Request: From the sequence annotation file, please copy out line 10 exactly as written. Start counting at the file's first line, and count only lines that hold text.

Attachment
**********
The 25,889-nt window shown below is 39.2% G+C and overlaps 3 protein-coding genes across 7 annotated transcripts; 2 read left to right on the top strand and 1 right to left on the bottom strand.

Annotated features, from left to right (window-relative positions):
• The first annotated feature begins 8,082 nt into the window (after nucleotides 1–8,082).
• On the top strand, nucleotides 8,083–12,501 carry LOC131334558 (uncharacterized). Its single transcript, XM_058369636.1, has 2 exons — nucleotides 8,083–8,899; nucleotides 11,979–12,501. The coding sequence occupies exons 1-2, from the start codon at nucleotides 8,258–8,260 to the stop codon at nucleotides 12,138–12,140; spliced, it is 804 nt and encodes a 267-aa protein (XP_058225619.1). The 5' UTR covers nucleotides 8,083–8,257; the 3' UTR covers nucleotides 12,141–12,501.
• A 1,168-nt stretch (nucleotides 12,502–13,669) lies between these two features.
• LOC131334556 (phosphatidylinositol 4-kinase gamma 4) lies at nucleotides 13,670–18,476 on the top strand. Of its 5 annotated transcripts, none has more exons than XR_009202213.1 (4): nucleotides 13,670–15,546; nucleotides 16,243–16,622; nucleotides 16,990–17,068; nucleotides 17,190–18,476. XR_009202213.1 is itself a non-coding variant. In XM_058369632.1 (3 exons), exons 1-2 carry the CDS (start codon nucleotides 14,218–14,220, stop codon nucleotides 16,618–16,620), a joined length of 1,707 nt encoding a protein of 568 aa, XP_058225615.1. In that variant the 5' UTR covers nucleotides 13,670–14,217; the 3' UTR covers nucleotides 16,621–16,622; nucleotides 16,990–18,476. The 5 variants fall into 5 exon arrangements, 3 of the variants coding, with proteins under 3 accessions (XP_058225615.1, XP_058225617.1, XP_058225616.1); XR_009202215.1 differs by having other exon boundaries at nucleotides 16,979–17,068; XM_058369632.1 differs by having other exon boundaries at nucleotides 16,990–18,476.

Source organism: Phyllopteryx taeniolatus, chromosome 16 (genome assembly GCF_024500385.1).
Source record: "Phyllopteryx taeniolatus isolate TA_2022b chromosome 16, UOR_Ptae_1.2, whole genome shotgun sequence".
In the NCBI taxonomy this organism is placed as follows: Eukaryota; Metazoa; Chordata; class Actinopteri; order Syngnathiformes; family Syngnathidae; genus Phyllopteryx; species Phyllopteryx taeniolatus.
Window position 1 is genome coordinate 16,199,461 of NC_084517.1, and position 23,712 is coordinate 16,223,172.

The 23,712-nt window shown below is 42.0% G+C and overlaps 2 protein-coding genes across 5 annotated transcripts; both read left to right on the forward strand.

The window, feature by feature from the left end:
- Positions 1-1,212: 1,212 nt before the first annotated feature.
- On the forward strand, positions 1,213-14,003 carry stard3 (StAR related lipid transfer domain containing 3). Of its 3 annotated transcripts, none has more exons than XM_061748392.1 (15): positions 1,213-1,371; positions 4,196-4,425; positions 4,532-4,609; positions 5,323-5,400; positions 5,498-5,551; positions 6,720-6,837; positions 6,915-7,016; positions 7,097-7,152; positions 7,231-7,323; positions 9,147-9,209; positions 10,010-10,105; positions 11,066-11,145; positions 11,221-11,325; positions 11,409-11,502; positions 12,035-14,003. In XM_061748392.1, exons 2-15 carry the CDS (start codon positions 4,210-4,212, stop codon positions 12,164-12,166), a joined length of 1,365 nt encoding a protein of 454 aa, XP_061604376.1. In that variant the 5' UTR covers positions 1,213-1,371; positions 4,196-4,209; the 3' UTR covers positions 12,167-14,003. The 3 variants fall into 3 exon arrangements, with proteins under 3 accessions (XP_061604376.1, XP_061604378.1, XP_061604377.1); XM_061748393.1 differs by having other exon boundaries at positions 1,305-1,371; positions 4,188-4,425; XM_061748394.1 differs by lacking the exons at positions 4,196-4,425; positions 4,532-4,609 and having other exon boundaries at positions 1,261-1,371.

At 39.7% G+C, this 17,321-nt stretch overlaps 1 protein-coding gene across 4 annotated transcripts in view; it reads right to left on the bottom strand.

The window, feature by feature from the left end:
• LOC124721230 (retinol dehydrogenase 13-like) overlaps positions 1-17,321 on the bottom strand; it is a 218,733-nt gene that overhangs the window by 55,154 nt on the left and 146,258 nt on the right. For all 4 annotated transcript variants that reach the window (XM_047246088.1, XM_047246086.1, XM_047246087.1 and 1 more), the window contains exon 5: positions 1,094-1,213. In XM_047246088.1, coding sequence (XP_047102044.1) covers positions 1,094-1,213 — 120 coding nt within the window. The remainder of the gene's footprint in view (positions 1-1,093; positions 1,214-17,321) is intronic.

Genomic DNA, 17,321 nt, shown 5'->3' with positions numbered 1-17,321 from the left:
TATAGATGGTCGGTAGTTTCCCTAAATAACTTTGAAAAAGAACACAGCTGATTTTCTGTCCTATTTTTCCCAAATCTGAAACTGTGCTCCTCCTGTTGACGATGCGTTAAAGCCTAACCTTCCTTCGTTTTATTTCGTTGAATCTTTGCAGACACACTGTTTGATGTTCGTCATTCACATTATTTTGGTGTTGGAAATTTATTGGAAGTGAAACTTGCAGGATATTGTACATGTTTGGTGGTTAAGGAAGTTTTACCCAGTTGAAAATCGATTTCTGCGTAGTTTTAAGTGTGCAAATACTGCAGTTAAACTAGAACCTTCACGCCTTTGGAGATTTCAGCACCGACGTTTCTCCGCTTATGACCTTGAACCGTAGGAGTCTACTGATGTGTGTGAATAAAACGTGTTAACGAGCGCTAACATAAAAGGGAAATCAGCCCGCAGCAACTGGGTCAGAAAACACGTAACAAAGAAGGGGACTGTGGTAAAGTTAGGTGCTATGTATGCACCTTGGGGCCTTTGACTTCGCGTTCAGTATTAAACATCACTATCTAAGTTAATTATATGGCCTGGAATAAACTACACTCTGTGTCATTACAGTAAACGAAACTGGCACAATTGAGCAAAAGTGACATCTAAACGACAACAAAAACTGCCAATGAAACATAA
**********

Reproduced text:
Window position 1 is genome coordinate 16,199,461 of NC_084517.1, and position 23,712 is coordinate 16,223,172.